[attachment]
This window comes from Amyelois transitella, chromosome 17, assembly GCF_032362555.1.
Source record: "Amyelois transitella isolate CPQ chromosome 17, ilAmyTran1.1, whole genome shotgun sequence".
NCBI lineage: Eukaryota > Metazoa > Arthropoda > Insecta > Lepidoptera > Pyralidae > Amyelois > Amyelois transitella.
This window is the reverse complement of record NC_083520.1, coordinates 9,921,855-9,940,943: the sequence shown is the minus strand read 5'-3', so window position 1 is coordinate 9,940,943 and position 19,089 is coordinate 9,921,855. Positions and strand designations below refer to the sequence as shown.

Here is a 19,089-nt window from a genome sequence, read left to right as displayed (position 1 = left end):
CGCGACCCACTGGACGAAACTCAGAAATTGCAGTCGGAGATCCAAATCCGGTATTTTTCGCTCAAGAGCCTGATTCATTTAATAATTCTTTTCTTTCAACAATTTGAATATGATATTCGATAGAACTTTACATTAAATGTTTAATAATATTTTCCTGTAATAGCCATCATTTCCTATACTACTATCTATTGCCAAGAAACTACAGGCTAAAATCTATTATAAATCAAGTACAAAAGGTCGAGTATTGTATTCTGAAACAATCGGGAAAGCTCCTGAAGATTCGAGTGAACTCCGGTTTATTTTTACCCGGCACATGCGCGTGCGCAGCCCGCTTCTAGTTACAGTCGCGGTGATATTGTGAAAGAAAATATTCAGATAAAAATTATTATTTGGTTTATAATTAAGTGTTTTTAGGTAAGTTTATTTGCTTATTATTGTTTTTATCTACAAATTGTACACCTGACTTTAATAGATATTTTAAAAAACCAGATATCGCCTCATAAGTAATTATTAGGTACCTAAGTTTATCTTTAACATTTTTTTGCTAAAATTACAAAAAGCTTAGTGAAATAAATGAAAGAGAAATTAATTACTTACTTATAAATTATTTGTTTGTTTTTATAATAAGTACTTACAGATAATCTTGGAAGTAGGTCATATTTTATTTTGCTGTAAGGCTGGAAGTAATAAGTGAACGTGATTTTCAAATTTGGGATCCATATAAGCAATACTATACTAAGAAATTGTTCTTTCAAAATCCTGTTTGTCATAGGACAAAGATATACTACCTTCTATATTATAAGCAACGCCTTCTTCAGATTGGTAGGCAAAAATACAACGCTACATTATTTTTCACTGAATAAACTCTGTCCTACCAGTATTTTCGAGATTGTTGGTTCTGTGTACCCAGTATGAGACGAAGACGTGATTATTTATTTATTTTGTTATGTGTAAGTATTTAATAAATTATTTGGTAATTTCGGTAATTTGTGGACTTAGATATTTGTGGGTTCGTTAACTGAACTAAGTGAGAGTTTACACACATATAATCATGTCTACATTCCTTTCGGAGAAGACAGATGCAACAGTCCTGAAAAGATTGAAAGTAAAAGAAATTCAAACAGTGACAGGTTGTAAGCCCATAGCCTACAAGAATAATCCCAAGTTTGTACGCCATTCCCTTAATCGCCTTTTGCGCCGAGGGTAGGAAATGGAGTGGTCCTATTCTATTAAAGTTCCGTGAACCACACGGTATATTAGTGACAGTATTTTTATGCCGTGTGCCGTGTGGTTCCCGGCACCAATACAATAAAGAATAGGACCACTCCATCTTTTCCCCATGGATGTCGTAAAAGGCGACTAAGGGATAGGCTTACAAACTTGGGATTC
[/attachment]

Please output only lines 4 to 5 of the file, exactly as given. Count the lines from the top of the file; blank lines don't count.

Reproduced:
This window is the reverse complement of record NC_083520.1, coordinates 9,921,855-9,940,943: the sequence shown is the minus strand read 5'-3', so window position 1 is coordinate 9,940,943 and position 19,089 is coordinate 9,921,855. Positions and strand designations below refer to the sequence as shown.

Here is a 19,089-nt window from a genome sequence, read left to right as displayed (position 1 = left end):